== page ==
Honoring Kathryn Winogura
After twenty-three years of committed service to our community, Kathryn Winogura is stepping down from her role as JFCS East Bay’s Director of Volunteer Services. Her last day with the agency will be Friday, February 5.
Not surprisingly, Kathryn is currently JFCS East Bay’s longest-tenured employee, so her departure is a significant mark in the agency’s history. I want to take a moment here to recognize her many, many contributions during that time. Kathryn really created our current Volunteer Services program, essentially from the ground up. Her warmth and creativity drew hundreds and hundreds of community members to the agency, helping them find a path to giving back and living their values.
Here are just a few highlights from Kathryn’s long and distinguished career at JFCS East Bay:
- Kathryn has grown our meal delivery program to now be weekly Shabbat deliveries as well as special holiday deliveries on Rosh Hashanah, Chanukah, and Passover, serving hundreds of seniors and Holocaust survivors every year.
- Kathryn created a Welcome Group model to support newly arriving refugees, with small groups of volunteers coming together to help families learn about life in the U.S. as they build their new homes.
- Kathryn conceived of and organizes our Holiday Giving Program, which helps hundreds of immigrant, refugee, and low-income families celebrate the holidays each December.
- During the pandemic, Kathryn organized a corps of volunteers to deliver groceries, produce, and shelf-stable foods to client families impacted by shelter-in-place orders and the economic downturn.
- Over the years, Kathryn created collaborations with dozens of synagogues, churches, schools, and community groups, bringing in more people and resources to support client needs.
- Our Friendly Visitor Program has long paired volunteers with isolated seniors and Holocaust survivors, giving them social contact and connecting them with a caring community.
- Kathryn created a hosted housing program, identifying community members willing to open their homes to low-income refugees during their first few months in the country.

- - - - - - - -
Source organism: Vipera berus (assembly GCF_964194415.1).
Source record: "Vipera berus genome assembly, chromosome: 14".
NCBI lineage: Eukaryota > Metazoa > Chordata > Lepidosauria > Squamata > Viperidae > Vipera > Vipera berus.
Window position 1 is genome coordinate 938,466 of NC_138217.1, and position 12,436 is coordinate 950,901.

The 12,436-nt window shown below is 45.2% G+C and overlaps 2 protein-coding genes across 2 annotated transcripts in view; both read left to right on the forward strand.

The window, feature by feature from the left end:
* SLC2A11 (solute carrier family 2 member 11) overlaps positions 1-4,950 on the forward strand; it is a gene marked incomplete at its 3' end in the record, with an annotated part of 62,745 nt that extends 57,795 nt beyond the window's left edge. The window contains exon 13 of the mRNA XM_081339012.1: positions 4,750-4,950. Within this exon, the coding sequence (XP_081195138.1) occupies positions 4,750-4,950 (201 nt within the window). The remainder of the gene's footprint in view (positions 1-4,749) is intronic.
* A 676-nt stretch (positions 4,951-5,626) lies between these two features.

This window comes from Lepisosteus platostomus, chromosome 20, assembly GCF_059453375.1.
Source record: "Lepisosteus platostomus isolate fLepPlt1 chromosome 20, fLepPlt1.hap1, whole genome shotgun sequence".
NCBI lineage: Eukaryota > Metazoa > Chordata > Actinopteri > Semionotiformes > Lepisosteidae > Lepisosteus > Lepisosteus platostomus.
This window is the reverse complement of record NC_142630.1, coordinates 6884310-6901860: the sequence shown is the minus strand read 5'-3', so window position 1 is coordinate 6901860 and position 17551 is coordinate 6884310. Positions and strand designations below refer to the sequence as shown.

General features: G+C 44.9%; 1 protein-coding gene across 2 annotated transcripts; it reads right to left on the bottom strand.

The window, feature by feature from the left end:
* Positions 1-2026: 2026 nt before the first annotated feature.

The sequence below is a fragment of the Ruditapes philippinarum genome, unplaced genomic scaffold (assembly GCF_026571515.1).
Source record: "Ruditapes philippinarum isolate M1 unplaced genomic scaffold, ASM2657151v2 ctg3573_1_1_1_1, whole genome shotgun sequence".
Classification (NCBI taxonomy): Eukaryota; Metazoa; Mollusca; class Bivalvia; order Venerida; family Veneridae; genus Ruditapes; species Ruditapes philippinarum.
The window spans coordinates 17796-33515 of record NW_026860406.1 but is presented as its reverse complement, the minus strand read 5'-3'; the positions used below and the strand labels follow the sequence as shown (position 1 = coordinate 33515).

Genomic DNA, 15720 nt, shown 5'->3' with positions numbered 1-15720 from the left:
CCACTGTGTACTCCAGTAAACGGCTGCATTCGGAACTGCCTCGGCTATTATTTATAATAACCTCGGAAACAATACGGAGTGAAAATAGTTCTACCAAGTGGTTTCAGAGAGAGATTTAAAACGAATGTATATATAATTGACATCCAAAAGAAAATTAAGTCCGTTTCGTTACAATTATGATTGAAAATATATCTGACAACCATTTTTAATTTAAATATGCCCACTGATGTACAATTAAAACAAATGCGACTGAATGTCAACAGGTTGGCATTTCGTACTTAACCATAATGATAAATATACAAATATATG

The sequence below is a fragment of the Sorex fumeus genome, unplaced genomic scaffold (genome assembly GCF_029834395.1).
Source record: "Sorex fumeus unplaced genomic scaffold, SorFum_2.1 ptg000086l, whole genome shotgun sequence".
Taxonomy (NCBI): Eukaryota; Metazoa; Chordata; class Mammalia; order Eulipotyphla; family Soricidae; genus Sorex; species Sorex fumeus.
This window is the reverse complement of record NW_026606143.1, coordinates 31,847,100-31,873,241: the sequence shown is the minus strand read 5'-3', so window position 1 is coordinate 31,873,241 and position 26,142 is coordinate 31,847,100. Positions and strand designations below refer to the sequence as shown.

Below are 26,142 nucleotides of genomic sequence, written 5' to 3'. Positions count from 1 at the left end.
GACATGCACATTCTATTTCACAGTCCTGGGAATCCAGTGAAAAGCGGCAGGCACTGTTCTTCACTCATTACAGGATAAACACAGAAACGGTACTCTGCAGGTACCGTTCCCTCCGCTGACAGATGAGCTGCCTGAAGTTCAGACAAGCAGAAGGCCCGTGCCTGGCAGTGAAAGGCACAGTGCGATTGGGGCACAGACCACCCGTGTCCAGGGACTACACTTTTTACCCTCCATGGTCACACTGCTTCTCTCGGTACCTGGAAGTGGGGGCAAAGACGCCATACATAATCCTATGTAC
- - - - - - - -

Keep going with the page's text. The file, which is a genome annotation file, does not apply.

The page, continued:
There’s no way to capture twenty-three years of service in one short blog post, but even this impressive list gives you an idea of Kathryn’s impact. Her work has directly touched the lives of thousands of JFCS East Bay’s clients and volunteers over the years. That work will continue to ripple out after her departure, and we will nurture her legacy. We honor and deeply appreciate her dedication, care, and contributions, and wish her all the best as she moves into the next phase of her life. Please see below for some words from Kathryn herself.
In 1998, I joined the staff at JFCS East Bay to help build programs for Bosnian and Afghan newcomer communities. About three years in, I was lucky to be asked to shift over to running our volunteer programming—and that was twenty years ago! From friendly visitors with older adults, delivering meals for homebound folks, gathering donated supplies for families and children in the East Bay, and placing volunteers directly with newcomer refugees, it was a robust and fulfilling job right from the start. For many years, our volunteer numbers hovered around 100, and hundreds of clients were served. We couldn’t have known how much the times would change!
In late 2015, the interest and passion for volunteering with us swelled. The news at the time was filled with images of refugees walking through Europe, and anti-immigrant messages were becoming more common in our politics. There was a day when more than 100 emails from prospective volunteers showed up in my inbox. People I met with would sometimes weep, while explaining that as an American, they wanted to counter the messages being sent. They needed to find a way to help.
That desire has continued through this time, and I am happy to say we have helped people find some pretty amazing ways to help! We started our Welcome Groups for helping new refugees resettle; we facilitated dozens of hosted housing arrangements for new LGBTI refugees; we increased the number of families receiving holiday gifts; we provided under-resourced preschools with books, toys, and art supplies; we delivered hundreds of meals to Holocaust survivors and homebound seniors; we created opportunities to hold collection drives of gift cards, toiletries, backpacks with school supplies, diapers, and household items. We grew from that wonderful, original group of 100 volunteers to more than 400!
I now move on from this beloved place after almost twenty-three years. I am so grateful for the opportunity to have served the community in this way, and I will remember this as the best job of my life. Over the years when clients thanked me for something, I have always said, “I am not the one who did this, but I was ‘the pipe.’ The community has contributed this, because they care about helping you.” It has been an honor to be that conduit. So, community, thank you for partnering with me on so many things! And, for showing up.
Director of Volunteer Services